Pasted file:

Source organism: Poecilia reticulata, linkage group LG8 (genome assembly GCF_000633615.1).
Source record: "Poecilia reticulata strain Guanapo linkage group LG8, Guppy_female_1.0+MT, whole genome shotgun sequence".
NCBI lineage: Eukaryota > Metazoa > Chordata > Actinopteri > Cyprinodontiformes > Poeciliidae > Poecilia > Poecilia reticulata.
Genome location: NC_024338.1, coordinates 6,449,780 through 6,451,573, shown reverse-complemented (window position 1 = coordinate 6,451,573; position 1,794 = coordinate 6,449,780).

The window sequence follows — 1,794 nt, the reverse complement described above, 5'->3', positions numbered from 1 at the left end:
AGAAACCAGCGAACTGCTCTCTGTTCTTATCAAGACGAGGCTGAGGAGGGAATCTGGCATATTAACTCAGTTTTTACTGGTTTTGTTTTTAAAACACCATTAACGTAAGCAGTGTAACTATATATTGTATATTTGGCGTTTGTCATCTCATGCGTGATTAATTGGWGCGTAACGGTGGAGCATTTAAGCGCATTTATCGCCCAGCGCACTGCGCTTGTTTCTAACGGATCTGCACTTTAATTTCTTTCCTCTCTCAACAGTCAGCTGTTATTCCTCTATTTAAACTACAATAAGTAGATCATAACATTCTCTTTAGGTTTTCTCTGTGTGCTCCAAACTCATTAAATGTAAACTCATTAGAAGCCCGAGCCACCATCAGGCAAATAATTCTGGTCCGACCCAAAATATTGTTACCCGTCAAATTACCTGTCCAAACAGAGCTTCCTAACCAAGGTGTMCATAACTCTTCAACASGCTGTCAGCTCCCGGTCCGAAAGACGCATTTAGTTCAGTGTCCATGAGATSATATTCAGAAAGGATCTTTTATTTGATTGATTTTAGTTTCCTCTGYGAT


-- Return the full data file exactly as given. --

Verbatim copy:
Source organism: Poecilia reticulata, linkage group LG8 (genome assembly GCF_000633615.1).
Source record: "Poecilia reticulata strain Guanapo linkage group LG8, Guppy_female_1.0+MT, whole genome shotgun sequence".
NCBI lineage: Eukaryota > Metazoa > Chordata > Actinopteri > Cyprinodontiformes > Poeciliidae > Poecilia > Poecilia reticulata.
Genome location: NC_024338.1, coordinates 6,449,780 through 6,451,573, shown reverse-complemented (window position 1 = coordinate 6,451,573; position 1,794 = coordinate 6,449,780).

The window sequence follows — 1,794 nt, the reverse complement described above, 5'->3', positions numbered from 1 at the left end:
AGAAACCAGCGAACTGCTCTCTGTTCTTATCAAGACGAGGCTGAGGAGGGAATCTGGCATATTAACTCAGTTTTTACTGGTTTTGTTTTTAAAACACCATTAACGTAAGCAGTGTAACTATATATTGTATATTTGGCGTTTGTCATCTCATGCGTGATTAATTGGWGCGTAACGGTGGAGCATTTAAGCGCATTTATCGCCCAGCGCACTGCGCTTGTTTCTAACGGATCTGCACTTTAATTTCTTTCCTCTCTCAACAGTCAGCTGTTATTCCTCTATTTAAACTACAATAAGTAGATCATAACATTCTCTTTAGGTTTTCTCTGTGTGCTCCAAACTCATTAAATGTAAACTCATTAGAAGCCCGAGCCACCATCAGGCAAATAATTCTGGTCCGACCCAAAATATTGTTACCCGTCAAATTACCTGTCCAAACAGAGCTTCCTAACCAAGGTGTMCATAACTCTTCAACASGCTGTCAGCTCCCGGTCCGAAAGACGCATTTAGTTCAGTGTCCATGAGATSATATTCAGAAAGGATCTTTTATTTGATTGATTTTAGTTTCCTCTGYGAT